Appointments eat up so much time. So much physical energy and so much mental energy. Mentally preparing for the visit, physically getting ready to go to the appointment, the car ride, looking for a wheelchair accessible place to park our raised roof van, waiting in the waiting room. All this before anything is even accomplished. As a person with limited stamina, the time issue alone is major, even though I have learned a few tricks from others. Although health care facilities have accessible entrances, their procedure rooms, exam tables, and cafeterias tend to be one size fits all. Quite a bit of energy goes into figuring how to make things work for me. By the time I get home, my energy is sapped and it feels as though my day has been taken away from me.
2. PROVIDER AND STAFF SENSITIVITY
Some healthcare and service providers seem completely oblivious to the fact that seeing them is not the highlight of my week. Some, no, many, use the opportunity to tell me about what a difficult day they are having – a busy schedule, an "impossible" job, even another patient who is difficult. While these problems may make a valid impact on their day, I don’t want to hear about it. I often feel the unspoken message, “I hope you are not going to add to my hassles today, David.” And, listening to the secretary’s or repair person’s woes is just a waste of my precious time (see number 1). Just as I am not at this appointment to make someone’s day miserable, I am also not here to make the day pleasant. I am here to meet a need that I have. Simple as that. I am here not because this is how I’d like to spend my day, but because I need some tool or advice to be able to do what I want to do.
3. ETIQUETTE OF FAKE, NICEY-NICE SMALL TALK
There are some unspoken appointment etiquette rules that a patient must follow. And these can drive me nuts. I don’t know if small talk drives everybody crazy – maybe it’s just me or just because I have so many appointments, but I get really tired and annoyed with chitchat. I don’t always feel like being polite and making small talk with providers and staff. If I am tired from other stresses or in a bad mood, I feel like I have to hide that. There’s a performance aspect to many appointments that is difficult to describe – be nice, friendly, and sweet. And if I’m called “buddy” or “honey” by someone who is meeting me for the first time, I just smile. Sometimes I feel an underlying message that being liked gets better care. (This coupled with number 2 above multiplies the aggravation. And, of course, number 1 – my time- goes downhill as well.)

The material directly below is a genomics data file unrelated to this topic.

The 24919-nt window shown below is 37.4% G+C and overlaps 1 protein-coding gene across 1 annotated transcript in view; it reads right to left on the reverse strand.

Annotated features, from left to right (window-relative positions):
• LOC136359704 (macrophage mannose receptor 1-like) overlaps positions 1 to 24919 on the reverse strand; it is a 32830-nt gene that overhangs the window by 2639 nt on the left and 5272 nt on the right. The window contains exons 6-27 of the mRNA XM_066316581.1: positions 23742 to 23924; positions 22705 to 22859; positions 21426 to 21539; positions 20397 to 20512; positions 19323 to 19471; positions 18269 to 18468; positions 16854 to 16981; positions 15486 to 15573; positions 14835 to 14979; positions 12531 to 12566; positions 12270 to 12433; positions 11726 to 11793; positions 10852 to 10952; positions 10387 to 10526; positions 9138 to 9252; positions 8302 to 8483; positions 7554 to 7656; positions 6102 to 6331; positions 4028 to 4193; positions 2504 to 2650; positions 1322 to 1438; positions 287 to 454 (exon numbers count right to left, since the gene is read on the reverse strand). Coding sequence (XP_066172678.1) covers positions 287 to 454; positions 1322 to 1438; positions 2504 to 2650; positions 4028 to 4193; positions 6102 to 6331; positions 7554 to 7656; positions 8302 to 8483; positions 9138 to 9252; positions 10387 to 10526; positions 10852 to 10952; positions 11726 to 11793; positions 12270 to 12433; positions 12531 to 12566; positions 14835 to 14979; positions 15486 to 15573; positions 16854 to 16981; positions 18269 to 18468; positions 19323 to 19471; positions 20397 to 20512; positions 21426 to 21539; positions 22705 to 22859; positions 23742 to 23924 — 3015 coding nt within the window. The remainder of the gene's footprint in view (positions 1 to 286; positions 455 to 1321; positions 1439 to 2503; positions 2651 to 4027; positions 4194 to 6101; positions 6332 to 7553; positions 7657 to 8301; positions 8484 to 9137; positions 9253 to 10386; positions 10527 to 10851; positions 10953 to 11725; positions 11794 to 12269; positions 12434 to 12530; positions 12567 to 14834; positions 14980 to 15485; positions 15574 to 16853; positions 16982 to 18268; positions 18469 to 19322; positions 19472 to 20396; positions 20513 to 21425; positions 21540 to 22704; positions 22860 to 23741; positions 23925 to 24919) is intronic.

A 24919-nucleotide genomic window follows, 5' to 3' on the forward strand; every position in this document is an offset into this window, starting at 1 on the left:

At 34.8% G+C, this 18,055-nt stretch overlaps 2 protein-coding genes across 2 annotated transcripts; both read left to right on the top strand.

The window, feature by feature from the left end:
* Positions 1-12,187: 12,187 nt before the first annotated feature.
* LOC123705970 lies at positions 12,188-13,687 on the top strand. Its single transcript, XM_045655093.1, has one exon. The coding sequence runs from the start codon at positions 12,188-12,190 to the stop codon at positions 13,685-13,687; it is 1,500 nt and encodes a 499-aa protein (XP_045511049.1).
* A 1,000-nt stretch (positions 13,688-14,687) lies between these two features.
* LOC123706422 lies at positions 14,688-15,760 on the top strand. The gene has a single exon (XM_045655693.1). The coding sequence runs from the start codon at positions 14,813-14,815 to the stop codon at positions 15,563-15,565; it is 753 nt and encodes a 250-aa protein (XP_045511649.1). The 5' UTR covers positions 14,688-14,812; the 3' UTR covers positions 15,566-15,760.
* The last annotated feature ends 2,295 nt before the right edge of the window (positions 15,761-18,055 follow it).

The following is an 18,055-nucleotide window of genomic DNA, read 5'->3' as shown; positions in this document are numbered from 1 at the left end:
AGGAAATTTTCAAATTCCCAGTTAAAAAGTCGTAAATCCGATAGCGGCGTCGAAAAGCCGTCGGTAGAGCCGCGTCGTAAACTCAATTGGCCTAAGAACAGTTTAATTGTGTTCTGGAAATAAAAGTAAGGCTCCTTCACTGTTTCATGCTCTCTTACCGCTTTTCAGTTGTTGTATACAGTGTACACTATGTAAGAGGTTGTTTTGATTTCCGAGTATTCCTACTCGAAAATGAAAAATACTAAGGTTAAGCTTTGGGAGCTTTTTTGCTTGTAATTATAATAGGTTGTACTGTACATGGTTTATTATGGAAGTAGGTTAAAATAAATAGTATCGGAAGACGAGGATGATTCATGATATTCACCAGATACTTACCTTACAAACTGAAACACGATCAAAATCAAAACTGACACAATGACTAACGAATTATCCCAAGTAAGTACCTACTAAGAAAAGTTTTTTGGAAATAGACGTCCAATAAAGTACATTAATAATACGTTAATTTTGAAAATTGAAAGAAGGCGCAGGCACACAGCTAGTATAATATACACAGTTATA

4. APPOINTMENTS ALWAYS LEAD TO MORE APPOINTMENTS. More tests, more procedures, followup appointments, etc., etc. I am learning from my mom to always question whether I really need X procedure and could I return in 6 months instead of 3 months and let’s have Test A while having Test B.
5. IDENTITY MOLDING
Finally, even though I think I am secure in my identity, multiple appointments could consume my identity if I let them. I have to tell myself that I and my time are worth demanding repair service or prompt attention for a need even when the provider finds the timing inconvenient. Running through my medical history or listing what I cannot do or being poked and prodded and told what’s “wrong” with me is really wearing on the self esteem. I try to keep my guard up, because you never know when an ego blow might come. I have to work to not let myself get sucked into the idea that I am defined by somebody else’s list of my “problems.”
I have to add that I have some wonderful providers and have met some wonderful staff – people who are thoughtful, respectful, and efficient with both their time and my time. I am so very appreciative of them, their expertise, and their attitudes. And I even have a handful with whom I do have a personal relationship. But, even under these circumstances, going to an appointment is never how I’d choose to spend my limited energy. There’s a lot else to do with my life!
Tuesday, May 27, 2008
The 38th carnival is hosted by Kathryn at Ryn Tales and has the theme of Spirituality and Disability.
In her introduction to the carnival, Kathryn eloquently reflects on raising her daughter Ellie and how it has influenced her as a person. “But this experience in all is magnitude has helped me unfold as a soul. I am more patient than I was before, I am happier than I was before Ellie, and I am way, way less ignorant about disablism.”
In this carnival, there are many reflective posts on God and on life in general. It’s a great carnival and I hope you’ll check it out!
Thursday, May 08, 2008
Tuesday, May 06, 2008